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Prosecutor who helped dismantle outlaw Hells Angels in Washington is tapped as acting U.S. attorney

UPDATED: Tue., March 2, 2021

By Mike Carter Seattle Times

SEATTLE – A senior prosecutor who helped dismantle the outlaw Hells Angels motorcycle club in Washington and is overseeing some of the state’s most complex federal criminal prosecutions has been appointed acting U.S. attorney in Western Washington.

Tessa Gorman, who worked as first assistant to retiring U.S. Attorney Brian Moran, has been with the office for 24 years and holds a leadership position in the Federal Bar Association. Moran, an appointee of former President Donald Trump, stepped down on Feb. 28 – a tradition with the change of administration, according to a Department of Justice news release.

Sens. Patty Murray and Maria Cantwell have recommended Seattle attorney Nick Brown to President Joe Biden to be the next appointed U.S. attorney in the district. He must still be nominated and confirmed by the U.S. Senate.

Gorman provided guidance to a number of the office’s high-profile cases, including the ongoing oversight of a federal consent decree with the Seattle Police Department, and the prosecution of Chinese business giant Huawei for theft of trade secrets.

She has supervised cases involving pain clinics belonging to a Seattle doctor who defrauded the government and the criminal prosecution of an environmental disposal firm that was committing fraud by falsely claiming it met environmental protection standards.

Earlier in her career, Gorman prosecuted a wide variety of cases from violent crime to complex frauds. In 2008, Gorman and the trial team were honored with a Director’s Award for the successful prosecution of the Washington Nomads chapter of the Hells Angels Motorcycle Club as a racketeering-influenced criminal organization (RICO). The gang was convicted of crimes including murder and assault, and the verdicts represented the first RICO jury verdicts against the Hells Angels in 25 years.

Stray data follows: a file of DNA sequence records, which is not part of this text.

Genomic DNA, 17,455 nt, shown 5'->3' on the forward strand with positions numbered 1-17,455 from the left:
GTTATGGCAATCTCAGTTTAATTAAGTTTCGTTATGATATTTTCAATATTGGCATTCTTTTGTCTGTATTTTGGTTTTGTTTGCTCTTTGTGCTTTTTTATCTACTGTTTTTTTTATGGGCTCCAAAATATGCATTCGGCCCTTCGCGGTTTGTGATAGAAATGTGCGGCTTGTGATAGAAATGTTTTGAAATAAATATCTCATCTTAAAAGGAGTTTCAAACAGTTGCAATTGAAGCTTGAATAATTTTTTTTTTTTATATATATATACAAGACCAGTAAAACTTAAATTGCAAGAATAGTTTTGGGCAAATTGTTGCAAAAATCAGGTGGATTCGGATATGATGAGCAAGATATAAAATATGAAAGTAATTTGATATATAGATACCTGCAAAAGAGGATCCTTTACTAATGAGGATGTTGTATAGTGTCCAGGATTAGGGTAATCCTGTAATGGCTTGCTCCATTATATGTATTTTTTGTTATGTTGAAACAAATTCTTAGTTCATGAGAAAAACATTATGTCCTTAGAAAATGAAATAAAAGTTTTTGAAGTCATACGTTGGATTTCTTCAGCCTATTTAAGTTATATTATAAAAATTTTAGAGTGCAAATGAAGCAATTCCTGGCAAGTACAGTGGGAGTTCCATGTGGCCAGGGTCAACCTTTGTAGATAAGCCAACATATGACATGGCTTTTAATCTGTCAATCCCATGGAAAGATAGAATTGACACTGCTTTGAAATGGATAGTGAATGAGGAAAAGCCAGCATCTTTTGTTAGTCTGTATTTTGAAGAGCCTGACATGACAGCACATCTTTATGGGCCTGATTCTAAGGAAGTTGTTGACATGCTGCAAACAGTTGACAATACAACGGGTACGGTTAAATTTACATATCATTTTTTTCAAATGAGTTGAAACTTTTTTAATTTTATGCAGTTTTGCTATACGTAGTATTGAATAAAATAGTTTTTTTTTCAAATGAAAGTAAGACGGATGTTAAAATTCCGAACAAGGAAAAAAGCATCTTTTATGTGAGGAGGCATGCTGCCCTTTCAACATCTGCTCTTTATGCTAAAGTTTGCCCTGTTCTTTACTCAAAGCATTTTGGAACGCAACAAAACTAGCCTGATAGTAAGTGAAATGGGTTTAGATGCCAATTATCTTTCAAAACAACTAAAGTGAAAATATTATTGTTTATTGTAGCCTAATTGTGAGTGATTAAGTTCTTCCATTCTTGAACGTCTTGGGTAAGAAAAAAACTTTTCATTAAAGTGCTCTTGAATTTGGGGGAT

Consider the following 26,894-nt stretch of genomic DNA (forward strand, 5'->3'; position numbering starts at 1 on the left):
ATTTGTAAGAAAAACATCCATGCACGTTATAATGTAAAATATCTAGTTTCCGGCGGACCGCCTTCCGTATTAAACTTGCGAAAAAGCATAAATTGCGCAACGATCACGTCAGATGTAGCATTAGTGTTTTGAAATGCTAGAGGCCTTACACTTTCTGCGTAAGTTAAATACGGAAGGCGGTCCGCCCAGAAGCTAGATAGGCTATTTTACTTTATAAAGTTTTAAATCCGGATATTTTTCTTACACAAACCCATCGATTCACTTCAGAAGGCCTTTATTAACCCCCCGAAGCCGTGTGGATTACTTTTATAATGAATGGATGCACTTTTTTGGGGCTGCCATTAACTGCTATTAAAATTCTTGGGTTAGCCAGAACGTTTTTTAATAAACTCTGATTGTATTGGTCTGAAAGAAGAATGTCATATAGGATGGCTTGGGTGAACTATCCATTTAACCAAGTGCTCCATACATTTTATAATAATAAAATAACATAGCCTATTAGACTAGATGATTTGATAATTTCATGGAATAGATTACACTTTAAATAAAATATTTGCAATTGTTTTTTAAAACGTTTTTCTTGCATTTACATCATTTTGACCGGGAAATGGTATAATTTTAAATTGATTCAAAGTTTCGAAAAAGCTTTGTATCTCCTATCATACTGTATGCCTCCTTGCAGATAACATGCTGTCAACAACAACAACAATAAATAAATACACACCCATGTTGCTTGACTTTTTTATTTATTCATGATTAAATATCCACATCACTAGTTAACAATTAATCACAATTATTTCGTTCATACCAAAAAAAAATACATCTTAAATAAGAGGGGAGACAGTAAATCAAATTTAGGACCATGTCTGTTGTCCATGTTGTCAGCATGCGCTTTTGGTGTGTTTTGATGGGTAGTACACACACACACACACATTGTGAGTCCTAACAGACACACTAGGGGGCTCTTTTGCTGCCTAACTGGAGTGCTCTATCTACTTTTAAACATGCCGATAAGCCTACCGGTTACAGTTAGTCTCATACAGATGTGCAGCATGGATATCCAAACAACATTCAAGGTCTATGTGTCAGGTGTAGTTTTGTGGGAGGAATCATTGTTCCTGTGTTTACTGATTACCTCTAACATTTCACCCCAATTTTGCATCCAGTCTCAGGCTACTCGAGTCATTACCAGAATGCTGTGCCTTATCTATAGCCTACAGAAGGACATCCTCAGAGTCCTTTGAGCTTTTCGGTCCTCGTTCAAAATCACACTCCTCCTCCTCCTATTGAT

Complex fraud cases Gorman has prosecuted include a $30 million Ponzi scheme and a bank fraud case that grew out of the failure of a South Sound bank, as well as homicides and sexual assaults in Indian Country. Gorman, a graduate of Yale University, began her career with the Department of Justice in 1998 as part of an Honors Program in Washington, D.C. In 2001, she was hired by the U.S. Attorney’s Office, Western District of Washington.

In July 2018, then-President Trump announced his intention to nominate Gorman to a seat on the federal bench in Western Washington, to replace U.S. District Judge Robert Lasnik, who currently holds senior judge status. However, due to a dispute over a separate nomination, the nomination was never submitted to the Senate.

Gorman has been active in the Federal Bar Association in Western Washington, serving as president in 2015-16. In 2015, the judges here selected Gorman to serve a three-year term as a district court lawyer representative to the Ninth Circuit, which includes federal courts in Alaska, Arizona, Washington, Oregon, Montana, Idaho, Nevada, Hawaii and the territories of Guam and the northern Marianna Islands.

Gorman has taught trial advocacy at the University of Washington School of Law and has served as a professional mentor for students at both University of Washington and Seattle University law schools. She grew up in Olympia and earned her law degree at University of California, Berkeley, School of Law.

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